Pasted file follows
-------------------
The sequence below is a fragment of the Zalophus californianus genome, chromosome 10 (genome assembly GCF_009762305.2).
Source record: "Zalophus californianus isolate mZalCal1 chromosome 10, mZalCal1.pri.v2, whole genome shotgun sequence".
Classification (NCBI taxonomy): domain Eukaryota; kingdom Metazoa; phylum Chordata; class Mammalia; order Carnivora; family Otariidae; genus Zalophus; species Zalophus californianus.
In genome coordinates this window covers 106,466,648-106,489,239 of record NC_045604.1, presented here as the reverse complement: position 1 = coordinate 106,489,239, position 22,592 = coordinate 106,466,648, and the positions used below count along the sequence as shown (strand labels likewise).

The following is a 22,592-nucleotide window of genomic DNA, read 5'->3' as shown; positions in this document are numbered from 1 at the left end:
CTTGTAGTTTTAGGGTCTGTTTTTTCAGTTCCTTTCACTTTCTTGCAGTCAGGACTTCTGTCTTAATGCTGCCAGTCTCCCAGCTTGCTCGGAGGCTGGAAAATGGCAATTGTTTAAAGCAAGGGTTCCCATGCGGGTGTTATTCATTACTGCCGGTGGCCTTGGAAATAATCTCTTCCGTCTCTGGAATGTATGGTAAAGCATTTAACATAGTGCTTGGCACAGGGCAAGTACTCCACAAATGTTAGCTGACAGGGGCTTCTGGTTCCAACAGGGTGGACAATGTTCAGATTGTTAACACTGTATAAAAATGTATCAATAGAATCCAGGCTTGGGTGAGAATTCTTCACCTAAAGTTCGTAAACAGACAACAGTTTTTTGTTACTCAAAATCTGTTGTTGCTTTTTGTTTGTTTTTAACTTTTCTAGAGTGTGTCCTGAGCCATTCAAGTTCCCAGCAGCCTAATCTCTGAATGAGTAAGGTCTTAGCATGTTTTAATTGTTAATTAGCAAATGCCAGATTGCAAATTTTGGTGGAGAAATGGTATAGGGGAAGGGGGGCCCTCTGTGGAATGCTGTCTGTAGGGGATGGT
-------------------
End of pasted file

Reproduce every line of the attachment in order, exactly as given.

The sequence below is a fragment of the Zalophus californianus genome, chromosome 10 (genome assembly GCF_009762305.2).
Source record: "Zalophus californianus isolate mZalCal1 chromosome 10, mZalCal1.pri.v2, whole genome shotgun sequence".
Classification (NCBI taxonomy): domain Eukaryota; kingdom Metazoa; phylum Chordata; class Mammalia; order Carnivora; family Otariidae; genus Zalophus; species Zalophus californianus.
In genome coordinates this window covers 106,466,648-106,489,239 of record NC_045604.1, presented here as the reverse complement: position 1 = coordinate 106,489,239, position 22,592 = coordinate 106,466,648, and the positions used below count along the sequence as shown (strand labels likewise).

The following is a 22,592-nucleotide window of genomic DNA, read 5'->3' as shown; positions in this document are numbered from 1 at the left end:
CTTGTAGTTTTAGGGTCTGTTTTTTCAGTTCCTTTCACTTTCTTGCAGTCAGGACTTCTGTCTTAATGCTGCCAGTCTCCCAGCTTGCTCGGAGGCTGGAAAATGGCAATTGTTTAAAGCAAGGGTTCCCATGCGGGTGTTATTCATTACTGCCGGTGGCCTTGGAAATAATCTCTTCCGTCTCTGGAATGTATGGTAAAGCATTTAACATAGTGCTTGGCACAGGGCAAGTACTCCACAAATGTTAGCTGACAGGGGCTTCTGGTTCCAACAGGGTGGACAATGTTCAGATTGTTAACACTGTATAAAAATGTATCAATAGAATCCAGGCTTGGGTGAGAATTCTTCACCTAAAGTTCGTAAACAGACAACAGTTTTTTGTTACTCAAAATCTGTTGTTGCTTTTTGTTTGTTTTTAACTTTTCTAGAGTGTGTCCTGAGCCATTCAAGTTCCCAGCAGCCTAATCTCTGAATGAGTAAGGTCTTAGCATGTTTTAATTGTTAATTAGCAAATGCCAGATTGCAAATTTTGGTGGAGAAATGGTATAGGGGAAGGGGGGCCCTCTGTGGAATGCTGTCTGTAGGGGATGGT